Maple Leaf strike in Edmonton exposes buried election issue

EDMONTON - Today's news that Maple Leaf Foods is abusing temporary foreign workers at its poultry plant in Edmonton and attempting to use them as pawns to drive wages down is yet another demonstration of the failures of the temporary foreign worker program.

It's also an indictment of campaigning federal politicians who won't even acknowledge that a problem exists, says the president of the Alberta Federation of Labour.

"The Temporary Foreign Worker program is run by the federal government - but not a single one of the federal leaders has made problems in the program an issue in this campaign," says Gil McGowan.

"Instead, the issue is being driven under ground, just like these workers. It's a dark and ugly corner of federal bureaucracy that deserves to have some light shed on it. I can't think of a better time to do that job than during an election campaign. Unfortunately, people like Prime Minister Stephen Harper don't seem to agree."

Earlier today, the union representing striking workers at the Maple Leaf poultry plant released information showing that many of the 98 temporary foreign workers in the plant were promised wages of $15 - only to receive much less when they actually started working.

The union also said the company was housing as many as 17 temporary workers in individual duplexes and that more TFWs were brought in as a strike was looming in an obvious (and illegal) effort to undermine the bargaining position of the union and the workers it represents.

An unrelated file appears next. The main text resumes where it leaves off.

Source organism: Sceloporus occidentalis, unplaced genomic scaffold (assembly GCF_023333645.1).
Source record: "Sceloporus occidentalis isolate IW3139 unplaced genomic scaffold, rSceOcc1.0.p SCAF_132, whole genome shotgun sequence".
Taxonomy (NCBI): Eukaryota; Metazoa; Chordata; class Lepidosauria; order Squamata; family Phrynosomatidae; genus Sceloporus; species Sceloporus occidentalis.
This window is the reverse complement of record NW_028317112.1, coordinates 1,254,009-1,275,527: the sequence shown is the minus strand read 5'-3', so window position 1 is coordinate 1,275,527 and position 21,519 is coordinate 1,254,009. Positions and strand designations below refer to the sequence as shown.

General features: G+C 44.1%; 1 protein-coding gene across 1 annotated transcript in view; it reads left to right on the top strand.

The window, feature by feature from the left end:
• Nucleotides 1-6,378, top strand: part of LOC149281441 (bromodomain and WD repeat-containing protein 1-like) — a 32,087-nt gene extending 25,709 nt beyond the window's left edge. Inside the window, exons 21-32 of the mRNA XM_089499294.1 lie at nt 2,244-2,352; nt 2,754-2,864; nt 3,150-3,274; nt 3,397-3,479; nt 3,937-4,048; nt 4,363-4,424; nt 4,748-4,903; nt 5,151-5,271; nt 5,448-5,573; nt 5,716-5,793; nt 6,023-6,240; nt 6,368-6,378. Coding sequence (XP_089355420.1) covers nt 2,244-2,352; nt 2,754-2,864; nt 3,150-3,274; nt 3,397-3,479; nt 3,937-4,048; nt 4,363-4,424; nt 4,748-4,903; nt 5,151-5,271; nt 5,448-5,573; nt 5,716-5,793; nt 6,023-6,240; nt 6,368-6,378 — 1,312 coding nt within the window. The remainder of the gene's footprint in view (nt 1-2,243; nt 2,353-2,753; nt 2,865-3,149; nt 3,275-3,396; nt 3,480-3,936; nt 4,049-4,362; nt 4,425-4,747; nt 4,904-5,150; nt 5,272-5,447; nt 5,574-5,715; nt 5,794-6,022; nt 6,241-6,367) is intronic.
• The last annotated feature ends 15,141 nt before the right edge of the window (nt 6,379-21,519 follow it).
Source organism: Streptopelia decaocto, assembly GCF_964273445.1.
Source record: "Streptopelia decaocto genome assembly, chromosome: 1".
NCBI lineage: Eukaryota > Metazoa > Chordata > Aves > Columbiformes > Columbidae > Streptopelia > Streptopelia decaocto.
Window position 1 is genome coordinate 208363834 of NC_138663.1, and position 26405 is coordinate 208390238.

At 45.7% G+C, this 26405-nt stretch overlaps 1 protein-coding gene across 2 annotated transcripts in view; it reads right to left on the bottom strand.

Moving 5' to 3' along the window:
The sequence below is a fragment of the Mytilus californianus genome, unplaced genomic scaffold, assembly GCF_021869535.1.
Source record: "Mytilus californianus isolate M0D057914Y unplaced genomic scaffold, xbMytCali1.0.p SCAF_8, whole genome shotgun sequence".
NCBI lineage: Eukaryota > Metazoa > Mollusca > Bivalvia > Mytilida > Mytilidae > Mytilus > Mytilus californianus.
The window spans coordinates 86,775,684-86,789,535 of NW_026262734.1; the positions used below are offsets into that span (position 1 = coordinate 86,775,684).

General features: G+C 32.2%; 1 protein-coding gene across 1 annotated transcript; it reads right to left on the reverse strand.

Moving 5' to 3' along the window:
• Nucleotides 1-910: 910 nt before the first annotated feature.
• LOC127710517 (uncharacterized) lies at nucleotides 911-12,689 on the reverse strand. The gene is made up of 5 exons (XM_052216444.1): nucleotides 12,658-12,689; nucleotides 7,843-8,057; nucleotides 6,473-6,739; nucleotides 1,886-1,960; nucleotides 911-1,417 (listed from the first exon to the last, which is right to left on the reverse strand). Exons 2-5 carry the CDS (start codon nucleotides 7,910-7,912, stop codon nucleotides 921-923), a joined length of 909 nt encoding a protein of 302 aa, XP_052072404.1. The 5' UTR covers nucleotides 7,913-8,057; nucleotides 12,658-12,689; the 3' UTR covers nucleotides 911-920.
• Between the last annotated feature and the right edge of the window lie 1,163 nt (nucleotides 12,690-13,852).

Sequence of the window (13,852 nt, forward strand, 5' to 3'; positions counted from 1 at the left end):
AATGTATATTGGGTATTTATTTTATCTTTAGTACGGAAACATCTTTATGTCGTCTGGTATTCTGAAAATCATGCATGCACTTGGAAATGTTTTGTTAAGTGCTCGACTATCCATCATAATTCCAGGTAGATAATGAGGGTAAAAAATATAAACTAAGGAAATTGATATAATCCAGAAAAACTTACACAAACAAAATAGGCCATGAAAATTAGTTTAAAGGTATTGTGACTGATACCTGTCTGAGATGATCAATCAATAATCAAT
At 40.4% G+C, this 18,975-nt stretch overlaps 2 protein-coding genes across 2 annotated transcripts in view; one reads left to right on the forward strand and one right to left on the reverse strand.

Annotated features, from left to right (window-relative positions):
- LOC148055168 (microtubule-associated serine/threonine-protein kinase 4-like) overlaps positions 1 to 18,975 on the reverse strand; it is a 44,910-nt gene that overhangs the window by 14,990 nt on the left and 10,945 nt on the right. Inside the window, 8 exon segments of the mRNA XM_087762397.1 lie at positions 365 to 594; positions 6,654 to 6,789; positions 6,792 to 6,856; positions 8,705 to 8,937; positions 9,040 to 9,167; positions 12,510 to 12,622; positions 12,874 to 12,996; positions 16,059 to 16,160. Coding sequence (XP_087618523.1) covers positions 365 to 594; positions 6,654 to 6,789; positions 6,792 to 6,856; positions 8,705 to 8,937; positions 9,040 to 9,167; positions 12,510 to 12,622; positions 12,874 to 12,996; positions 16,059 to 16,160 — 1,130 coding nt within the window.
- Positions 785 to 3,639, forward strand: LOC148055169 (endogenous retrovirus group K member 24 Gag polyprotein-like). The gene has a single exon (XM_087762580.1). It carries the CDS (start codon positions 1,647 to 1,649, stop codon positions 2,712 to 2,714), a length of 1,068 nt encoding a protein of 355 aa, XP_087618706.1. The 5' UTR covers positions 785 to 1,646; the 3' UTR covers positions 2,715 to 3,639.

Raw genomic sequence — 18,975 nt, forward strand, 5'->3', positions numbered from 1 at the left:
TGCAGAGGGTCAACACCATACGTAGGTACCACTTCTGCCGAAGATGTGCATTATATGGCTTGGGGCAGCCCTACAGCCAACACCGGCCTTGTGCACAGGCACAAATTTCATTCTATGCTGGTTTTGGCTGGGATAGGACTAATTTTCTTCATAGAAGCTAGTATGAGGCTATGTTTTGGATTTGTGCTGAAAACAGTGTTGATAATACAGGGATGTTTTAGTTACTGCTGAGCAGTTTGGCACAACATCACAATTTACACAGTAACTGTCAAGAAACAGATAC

"This strike highlights the dangers of the temporary foreign worker program," says McGowan. "Workers are brought in by companies like Maple Leaf to work in unacceptable conditions, at low wages, and these workers are frightened that if they complain, they will be deported."

Despite their precarious situation - and the fact that they are obviously being used as pawns to keep wages low - McGowan points out that over 80 of the TFWs at the plant are actively supporting the strike.

McGowan says that if precarious workers such as these can find the courage to stand up and speak up, then surely our federal leaders could do the same.

"We're in the final week of a federal election campaign and we need an open and public debate to address the failures of this program," says McGowan. "The political parties need to take a stand and tell voters how they will prevent the creation of a permanent underclass of guest workers in Alberta and Canada."

In a further effort to pressure the federal parties to start talking about Canada's TFW problems, the AFL has joined with its national counterpart, the Canadian Labour Congress, to recognize October 7 as the World Day for Decent Work (, which is being marked with activities across the globe.


For more information call:

Gil McGowan, AFL President @ 780.483-3021 (office) or 780.218-9888 (cell)

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